In just a few days’ time, there will be a new boss at the UK’ s principal financial regulator. Andrew Bailey is to leave his position as chief executive at the Prudential Regulation Authority and will start work in the equivalent role at the Financial Conduct Authority (FCA) on July 1.
The FCA has been without a permanent chief executive since the Chancellor of the Exchequer removed Martin Wheatley from his position in July 2015. For the past year or so, the role has been carried out on an interim basis by the FCA’s former enforcement director Tracey McDermott, who will now be seeking new opportunities.
So what tasks are facing Mr Bailey when he starts work at Canary Wharf, and what can the industry expect things to be like on his watch?
Some commentators have suggested that Mr Bailey will be a less confrontational regulator, considering that Mr Wheatley once infamously remarked he would “shoot first and ask questions later” when supervising firms.
However, Mr Bailey made some hard hitting comments about the way banks act, and the way they are perceived, when he addressed the City Week conference in May 2016.
“Culture has laid the ground for bad outcomes, for instance where management are so convinced of their rightness that they hurtle for the cliff without questioning the direction of travel”, he said, before adding:
“Today, the public perception of banking, and some other areas of finance, remains too much towards the exploitative ‘greed is good’ end of the spectrum. Major changes have occurred since the crisis which have improved behaviour in firms, but public opinion broadly does not recognise these developments and tends to think that nothing has changed.”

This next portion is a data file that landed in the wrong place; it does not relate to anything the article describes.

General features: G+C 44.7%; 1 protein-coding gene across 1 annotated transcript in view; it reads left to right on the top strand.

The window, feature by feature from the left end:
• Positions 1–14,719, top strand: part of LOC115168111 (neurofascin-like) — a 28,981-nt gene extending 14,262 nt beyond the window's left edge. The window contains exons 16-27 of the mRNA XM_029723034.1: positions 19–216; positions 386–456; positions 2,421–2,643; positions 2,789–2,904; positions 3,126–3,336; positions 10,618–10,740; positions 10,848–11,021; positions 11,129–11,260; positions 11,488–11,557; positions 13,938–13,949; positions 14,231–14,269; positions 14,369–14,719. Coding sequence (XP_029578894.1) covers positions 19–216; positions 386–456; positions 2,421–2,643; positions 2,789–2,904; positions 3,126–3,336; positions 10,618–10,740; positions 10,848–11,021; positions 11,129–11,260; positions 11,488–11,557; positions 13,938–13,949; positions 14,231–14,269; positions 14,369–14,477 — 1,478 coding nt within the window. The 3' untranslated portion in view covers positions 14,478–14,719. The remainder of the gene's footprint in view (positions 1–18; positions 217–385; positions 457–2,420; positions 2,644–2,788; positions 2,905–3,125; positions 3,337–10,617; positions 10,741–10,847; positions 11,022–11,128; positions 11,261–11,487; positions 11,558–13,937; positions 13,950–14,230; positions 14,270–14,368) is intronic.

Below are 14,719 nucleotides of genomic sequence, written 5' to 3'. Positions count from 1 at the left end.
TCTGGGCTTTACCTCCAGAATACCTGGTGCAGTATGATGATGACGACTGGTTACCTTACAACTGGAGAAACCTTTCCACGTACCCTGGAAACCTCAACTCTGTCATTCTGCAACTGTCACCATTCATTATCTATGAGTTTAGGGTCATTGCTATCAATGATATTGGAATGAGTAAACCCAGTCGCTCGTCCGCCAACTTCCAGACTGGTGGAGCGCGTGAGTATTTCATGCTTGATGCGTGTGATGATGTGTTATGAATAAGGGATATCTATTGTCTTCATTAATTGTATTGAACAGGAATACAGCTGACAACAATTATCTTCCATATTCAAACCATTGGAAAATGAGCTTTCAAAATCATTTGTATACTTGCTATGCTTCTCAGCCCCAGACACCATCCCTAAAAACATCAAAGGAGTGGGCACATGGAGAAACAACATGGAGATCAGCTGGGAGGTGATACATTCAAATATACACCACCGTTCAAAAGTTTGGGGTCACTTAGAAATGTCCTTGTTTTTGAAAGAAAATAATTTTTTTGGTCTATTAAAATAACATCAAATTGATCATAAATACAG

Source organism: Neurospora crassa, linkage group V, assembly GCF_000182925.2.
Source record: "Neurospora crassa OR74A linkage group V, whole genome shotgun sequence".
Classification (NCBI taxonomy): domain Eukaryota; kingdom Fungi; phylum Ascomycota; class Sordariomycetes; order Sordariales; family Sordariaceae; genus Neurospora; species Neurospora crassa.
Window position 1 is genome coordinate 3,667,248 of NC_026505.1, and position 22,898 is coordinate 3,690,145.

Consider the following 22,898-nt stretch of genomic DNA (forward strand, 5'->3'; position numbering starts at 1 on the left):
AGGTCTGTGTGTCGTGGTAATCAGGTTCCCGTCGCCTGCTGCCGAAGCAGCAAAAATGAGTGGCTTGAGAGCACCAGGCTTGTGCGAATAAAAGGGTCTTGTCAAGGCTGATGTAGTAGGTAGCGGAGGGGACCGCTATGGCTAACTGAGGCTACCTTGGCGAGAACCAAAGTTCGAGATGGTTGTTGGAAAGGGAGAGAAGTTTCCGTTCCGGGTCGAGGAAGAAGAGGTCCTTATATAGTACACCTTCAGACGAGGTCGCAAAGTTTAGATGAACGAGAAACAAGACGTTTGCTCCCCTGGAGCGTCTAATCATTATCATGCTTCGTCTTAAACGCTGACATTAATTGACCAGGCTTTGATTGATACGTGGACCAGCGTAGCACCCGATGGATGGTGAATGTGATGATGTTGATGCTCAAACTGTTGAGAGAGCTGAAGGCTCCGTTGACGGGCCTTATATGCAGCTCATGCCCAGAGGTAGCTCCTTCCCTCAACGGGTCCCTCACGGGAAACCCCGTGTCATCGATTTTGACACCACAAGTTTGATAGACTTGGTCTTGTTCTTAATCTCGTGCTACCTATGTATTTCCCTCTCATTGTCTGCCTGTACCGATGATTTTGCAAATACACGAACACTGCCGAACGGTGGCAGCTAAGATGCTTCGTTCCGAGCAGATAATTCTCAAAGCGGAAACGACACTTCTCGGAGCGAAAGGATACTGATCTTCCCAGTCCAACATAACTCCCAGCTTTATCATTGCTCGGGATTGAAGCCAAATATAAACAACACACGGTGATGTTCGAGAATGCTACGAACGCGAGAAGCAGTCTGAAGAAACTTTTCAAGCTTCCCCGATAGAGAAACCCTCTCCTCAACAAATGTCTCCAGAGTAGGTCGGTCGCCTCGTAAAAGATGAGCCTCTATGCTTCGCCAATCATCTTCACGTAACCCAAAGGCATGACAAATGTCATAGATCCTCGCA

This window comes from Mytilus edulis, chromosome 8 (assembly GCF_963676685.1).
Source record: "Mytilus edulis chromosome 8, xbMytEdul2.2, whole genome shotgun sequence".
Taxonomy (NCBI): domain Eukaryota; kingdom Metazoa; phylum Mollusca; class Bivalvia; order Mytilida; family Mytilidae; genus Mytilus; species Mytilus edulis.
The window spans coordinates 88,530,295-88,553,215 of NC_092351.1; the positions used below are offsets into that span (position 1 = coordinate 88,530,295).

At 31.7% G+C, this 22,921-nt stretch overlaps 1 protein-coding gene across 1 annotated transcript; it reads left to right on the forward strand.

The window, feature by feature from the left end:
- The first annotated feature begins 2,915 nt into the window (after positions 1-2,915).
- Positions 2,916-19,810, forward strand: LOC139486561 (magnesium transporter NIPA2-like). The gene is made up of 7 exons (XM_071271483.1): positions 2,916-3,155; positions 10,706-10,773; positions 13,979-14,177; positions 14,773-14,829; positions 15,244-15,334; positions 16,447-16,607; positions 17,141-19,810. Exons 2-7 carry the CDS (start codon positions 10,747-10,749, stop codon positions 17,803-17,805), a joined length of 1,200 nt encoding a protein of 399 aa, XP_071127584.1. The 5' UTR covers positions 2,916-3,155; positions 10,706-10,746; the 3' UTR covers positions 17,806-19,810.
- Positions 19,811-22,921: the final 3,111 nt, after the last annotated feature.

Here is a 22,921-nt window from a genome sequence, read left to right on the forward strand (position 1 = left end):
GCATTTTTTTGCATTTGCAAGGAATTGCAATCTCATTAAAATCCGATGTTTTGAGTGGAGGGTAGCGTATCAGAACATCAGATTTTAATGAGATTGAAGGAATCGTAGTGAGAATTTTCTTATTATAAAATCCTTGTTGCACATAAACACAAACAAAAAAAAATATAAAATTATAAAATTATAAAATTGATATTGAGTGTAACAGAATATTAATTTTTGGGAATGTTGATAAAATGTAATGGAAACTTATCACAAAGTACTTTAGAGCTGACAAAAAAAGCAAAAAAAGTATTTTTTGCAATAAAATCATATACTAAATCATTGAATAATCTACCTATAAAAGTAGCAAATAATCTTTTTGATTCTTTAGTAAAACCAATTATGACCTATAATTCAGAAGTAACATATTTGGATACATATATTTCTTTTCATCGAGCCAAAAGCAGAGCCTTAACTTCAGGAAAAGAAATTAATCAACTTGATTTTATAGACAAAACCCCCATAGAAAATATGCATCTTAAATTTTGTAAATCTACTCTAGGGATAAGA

According to previous remarks by FCA chairman John Griffith-Jones, one of Mr Bailey’s key tasks will be to review the regulator’s approach to redress schemes in cases of mis-selling.
Mr Griffith-Jones said:
“One of the crucial things Andrew Bailey and the board will look at when he arrives is how we deal with these redresses. How do we get a scheme to begin and end to the satisfaction of everybody that we’re doing a decent job? If you look at PPI or swaps, or other difficult cases, it’s still a work in progress. It’s very easy to start these things, but it seems very difficult to finish them.”
The new Senior Managers & Certification Regime (SM&CR) is still in its infancy – it was not introduced in the banking sector until March 2016, and it will be 2018 before it is implemented in other sectors of financial services. Some commentators have suggested we should expect a high profile scalp early in Mr Bailey’s tenure, where decisive action is taken against a bank boss in order to set an example.
The recommendations of the recent Financial Advice Market Review also need to be implemented. This Review, jointly commissioned by the FCA and the Treasury, is looking at how access to financial services could be improved.
The exact ‘tone from the top’ that Mr Bailey will set remains to be seen. But for now, the rules firms need to follow remain unchanged.
The information shown in this article was correct at the time of publication. Articles are not routinely reviewed and as such are not updated. Please be aware the facts, circumstances or legal position may change after publication of the article.